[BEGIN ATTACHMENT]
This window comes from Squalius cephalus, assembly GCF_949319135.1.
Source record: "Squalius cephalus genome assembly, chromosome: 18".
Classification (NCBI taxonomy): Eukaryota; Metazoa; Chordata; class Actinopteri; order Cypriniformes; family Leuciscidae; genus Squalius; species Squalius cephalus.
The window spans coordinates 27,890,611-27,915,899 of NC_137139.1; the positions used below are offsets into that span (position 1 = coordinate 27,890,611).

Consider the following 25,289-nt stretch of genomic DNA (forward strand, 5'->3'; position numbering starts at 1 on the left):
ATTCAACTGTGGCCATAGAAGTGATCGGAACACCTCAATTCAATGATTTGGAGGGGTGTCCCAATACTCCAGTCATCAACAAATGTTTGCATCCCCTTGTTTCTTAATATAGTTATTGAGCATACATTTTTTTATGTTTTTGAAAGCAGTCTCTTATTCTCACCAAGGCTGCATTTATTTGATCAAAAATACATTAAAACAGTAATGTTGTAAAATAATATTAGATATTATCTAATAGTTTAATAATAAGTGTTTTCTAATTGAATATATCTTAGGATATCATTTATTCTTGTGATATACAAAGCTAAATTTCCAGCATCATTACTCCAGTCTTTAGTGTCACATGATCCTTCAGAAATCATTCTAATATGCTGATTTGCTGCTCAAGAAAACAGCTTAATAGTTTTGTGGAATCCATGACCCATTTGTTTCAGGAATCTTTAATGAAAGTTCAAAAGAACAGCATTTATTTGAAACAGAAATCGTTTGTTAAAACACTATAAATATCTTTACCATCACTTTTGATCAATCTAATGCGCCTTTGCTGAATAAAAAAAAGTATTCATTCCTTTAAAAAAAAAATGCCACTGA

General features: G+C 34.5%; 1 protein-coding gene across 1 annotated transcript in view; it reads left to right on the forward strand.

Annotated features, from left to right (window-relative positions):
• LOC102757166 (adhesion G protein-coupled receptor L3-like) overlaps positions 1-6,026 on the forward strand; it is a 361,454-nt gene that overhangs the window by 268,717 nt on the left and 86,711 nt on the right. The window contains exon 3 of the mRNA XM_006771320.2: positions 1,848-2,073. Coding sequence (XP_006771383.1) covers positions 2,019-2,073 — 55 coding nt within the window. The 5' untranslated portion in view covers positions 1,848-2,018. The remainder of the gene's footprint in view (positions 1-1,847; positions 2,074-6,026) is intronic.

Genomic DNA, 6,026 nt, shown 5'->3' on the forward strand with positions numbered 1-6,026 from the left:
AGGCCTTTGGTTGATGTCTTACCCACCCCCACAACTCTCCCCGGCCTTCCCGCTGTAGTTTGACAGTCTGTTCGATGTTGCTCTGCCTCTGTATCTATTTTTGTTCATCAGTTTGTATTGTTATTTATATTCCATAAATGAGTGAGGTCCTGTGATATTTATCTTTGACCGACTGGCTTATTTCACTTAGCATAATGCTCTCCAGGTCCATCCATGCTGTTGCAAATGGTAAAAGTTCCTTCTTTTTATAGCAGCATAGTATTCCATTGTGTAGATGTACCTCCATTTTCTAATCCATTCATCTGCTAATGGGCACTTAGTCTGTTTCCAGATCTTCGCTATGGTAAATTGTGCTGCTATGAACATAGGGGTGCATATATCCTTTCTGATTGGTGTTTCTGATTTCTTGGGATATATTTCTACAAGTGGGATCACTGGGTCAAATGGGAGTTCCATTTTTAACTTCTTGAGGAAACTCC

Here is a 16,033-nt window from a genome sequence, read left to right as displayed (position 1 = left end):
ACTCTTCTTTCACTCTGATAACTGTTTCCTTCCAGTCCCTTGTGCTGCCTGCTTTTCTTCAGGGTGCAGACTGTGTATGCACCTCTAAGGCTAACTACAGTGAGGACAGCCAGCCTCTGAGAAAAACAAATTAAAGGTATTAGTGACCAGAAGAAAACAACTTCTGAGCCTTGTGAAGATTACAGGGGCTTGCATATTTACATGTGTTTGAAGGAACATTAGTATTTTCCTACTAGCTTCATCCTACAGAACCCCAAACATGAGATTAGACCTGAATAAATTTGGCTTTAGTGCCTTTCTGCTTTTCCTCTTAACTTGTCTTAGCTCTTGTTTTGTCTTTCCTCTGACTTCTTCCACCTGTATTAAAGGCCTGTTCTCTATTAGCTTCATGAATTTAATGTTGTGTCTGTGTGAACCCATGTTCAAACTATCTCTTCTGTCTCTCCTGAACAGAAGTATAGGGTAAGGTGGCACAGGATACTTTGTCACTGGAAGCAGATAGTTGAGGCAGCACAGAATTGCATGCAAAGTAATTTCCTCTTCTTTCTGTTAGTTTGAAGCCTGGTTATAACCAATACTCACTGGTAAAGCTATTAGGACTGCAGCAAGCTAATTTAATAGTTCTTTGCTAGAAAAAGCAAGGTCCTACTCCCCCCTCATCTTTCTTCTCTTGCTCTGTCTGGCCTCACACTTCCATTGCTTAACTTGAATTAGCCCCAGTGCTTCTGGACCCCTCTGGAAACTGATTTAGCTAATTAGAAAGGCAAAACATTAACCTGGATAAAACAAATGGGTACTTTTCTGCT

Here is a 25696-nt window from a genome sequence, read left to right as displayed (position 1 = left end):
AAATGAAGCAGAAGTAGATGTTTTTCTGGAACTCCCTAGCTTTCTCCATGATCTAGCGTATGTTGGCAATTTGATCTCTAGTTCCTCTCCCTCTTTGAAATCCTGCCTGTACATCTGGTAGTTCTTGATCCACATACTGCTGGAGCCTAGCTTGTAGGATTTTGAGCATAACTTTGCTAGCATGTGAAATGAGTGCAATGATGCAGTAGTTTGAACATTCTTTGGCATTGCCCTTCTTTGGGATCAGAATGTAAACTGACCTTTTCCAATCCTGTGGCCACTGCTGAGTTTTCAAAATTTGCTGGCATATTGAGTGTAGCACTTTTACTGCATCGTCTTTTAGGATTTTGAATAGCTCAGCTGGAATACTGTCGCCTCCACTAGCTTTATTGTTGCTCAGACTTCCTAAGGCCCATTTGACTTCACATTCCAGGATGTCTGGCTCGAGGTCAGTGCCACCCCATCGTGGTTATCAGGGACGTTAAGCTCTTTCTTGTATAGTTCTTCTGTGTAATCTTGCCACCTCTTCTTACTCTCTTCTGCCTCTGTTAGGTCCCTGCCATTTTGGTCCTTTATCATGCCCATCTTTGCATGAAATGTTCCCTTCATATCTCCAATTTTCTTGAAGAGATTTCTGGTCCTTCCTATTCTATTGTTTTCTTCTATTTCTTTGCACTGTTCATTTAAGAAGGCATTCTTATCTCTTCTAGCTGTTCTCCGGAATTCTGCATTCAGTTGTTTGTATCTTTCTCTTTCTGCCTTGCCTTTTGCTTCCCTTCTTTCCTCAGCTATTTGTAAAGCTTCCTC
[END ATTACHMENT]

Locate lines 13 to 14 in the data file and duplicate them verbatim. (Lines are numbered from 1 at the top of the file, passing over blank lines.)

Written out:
ACTCTTCTTTCACTCTGATAACTGTTTCCTTCCAGTCCCTTGTGCTGCCTGCTTTTCTTCAGGGTGCAGACTGTGTATGCACCTCTAAGGCTAACTACAGTGAGGACAGCCAGCCTCTGAGAAAAACAAATTAAAGGTATTAGTGACCAGAAGAAAACAACTTCTGAGCCTTGTGAAGATTACAGGGGCTTGCATATTTACATGTGTTTGAAGGAACATTAGTATTTTCCTACTAGCTTCATCCTACAGAACCCCAAACATGAGATTAGACCTGAATAAATTTGGCTTTAGTGCCTTTCTGCTTTTCCTCTTAACTTGTCTTAGCTCTTGTTTTGTCTTTCCTCTGACTTCTTCCACCTGTATTAAAGGCCTGTTCTCTATTAGCTTCATGAATTTAATGTTGTGTCTGTGTGAACCCATGTTCAAACTATCTCTTCTGTCTCTCCTGAACAGAAGTATAGGGTAAGGTGGCACAGGATACTTTGTCACTGGAAGCAGATAGTTGAGGCAGCACAGAATTGCATGCAAAGTAATTTCCTCTTCTTTCTGTTAGTTTGAAGCCTGGTTATAACCAATACTCACTGGTAAAGCTATTAGGACTGCAGCAAGCTAATTTAATAGTTCTTTGCTAGAAAAAGCAAGGTCCTACTCCCCCCTCATCTTTCTTCTCTTGCTCTGTCTGGCCTCACACTTCCATTGCTTAACTTGAATTAGCCCCAGTGCTTCTGGACCCCTCTGGAAACTGATTTAGCTAATTAGAAAGGCAAAACATTAACCTGGATAAAACAAATGGGTACTTTTCTGCT

Here is a 25696-nt window from a genome sequence, read left to right as displayed (position 1 = left end):